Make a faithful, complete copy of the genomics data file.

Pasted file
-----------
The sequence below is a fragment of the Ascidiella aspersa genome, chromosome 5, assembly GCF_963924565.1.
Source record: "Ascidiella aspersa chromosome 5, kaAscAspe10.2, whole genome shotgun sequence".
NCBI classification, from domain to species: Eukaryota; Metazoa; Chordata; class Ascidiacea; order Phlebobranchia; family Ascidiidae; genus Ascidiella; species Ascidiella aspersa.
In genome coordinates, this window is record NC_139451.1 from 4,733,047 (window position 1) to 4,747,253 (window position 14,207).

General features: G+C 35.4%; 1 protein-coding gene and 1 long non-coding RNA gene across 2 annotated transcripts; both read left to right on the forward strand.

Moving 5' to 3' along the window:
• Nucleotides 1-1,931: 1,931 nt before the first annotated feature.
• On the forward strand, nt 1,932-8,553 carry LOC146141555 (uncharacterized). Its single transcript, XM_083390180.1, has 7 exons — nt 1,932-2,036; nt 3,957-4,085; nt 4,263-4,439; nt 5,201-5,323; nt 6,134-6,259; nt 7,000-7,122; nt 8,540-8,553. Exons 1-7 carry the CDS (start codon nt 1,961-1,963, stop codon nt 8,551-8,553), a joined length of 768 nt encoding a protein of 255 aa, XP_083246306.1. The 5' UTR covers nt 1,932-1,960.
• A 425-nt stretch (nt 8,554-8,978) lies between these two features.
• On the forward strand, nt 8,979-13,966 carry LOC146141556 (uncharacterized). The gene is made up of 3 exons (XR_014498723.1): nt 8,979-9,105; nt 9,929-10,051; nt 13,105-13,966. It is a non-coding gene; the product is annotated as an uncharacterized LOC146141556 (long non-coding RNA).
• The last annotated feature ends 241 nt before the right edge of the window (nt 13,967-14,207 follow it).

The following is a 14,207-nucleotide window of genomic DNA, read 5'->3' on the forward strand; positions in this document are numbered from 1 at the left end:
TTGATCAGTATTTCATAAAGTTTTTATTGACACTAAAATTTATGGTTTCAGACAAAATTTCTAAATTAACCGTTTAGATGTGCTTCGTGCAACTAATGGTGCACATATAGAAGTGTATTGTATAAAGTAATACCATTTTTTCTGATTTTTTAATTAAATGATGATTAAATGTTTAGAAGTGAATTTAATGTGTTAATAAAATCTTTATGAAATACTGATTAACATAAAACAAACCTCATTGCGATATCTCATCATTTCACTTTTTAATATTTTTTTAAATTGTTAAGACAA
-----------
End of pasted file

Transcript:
The sequence below is a fragment of the Ascidiella aspersa genome, chromosome 5, assembly GCF_963924565.1.
Source record: "Ascidiella aspersa chromosome 5, kaAscAspe10.2, whole genome shotgun sequence".
NCBI classification, from domain to species: Eukaryota; Metazoa; Chordata; class Ascidiacea; order Phlebobranchia; family Ascidiidae; genus Ascidiella; species Ascidiella aspersa.
In genome coordinates, this window is record NC_139451.1 from 4,733,047 (window position 1) to 4,747,253 (window position 14,207).

General features: G+C 35.4%; 1 protein-coding gene and 1 long non-coding RNA gene across 2 annotated transcripts; both read left to right on the forward strand.

Moving 5' to 3' along the window:
• Nucleotides 1-1,931: 1,931 nt before the first annotated feature.
• On the forward strand, nt 1,932-8,553 carry LOC146141555 (uncharacterized). Its single transcript, XM_083390180.1, has 7 exons — nt 1,932-2,036; nt 3,957-4,085; nt 4,263-4,439; nt 5,201-5,323; nt 6,134-6,259; nt 7,000-7,122; nt 8,540-8,553. Exons 1-7 carry the CDS (start codon nt 1,961-1,963, stop codon nt 8,551-8,553), a joined length of 768 nt encoding a protein of 255 aa, XP_083246306.1. The 5' UTR covers nt 1,932-1,960.
• A 425-nt stretch (nt 8,554-8,978) lies between these two features.
• On the forward strand, nt 8,979-13,966 carry LOC146141556 (uncharacterized). The gene is made up of 3 exons (XR_014498723.1): nt 8,979-9,105; nt 9,929-10,051; nt 13,105-13,966. It is a non-coding gene; the product is annotated as an uncharacterized LOC146141556 (long non-coding RNA).
• The last annotated feature ends 241 nt before the right edge of the window (nt 13,967-14,207 follow it).

The following is a 14,207-nucleotide window of genomic DNA, read 5'->3' on the forward strand; positions in this document are numbered from 1 at the left end:
TTGATCAGTATTTCATAAAGTTTTTATTGACACTAAAATTTATGGTTTCAGACAAAATTTCTAAATTAACCGTTTAGATGTGCTTCGTGCAACTAATGGTGCACATATAGAAGTGTATTGTATAAAGTAATACCATTTTTTCTGATTTTTTAATTAAATGATGATTAAATGTTTAGAAGTGAATTTAATGTGTTAATAAAATCTTTATGAAATACTGATTAACATAAAACAAACCTCATTGCGATATCTCATCATTTCACTTTTTAATATTTTTTTAAATTGTTAAGACAA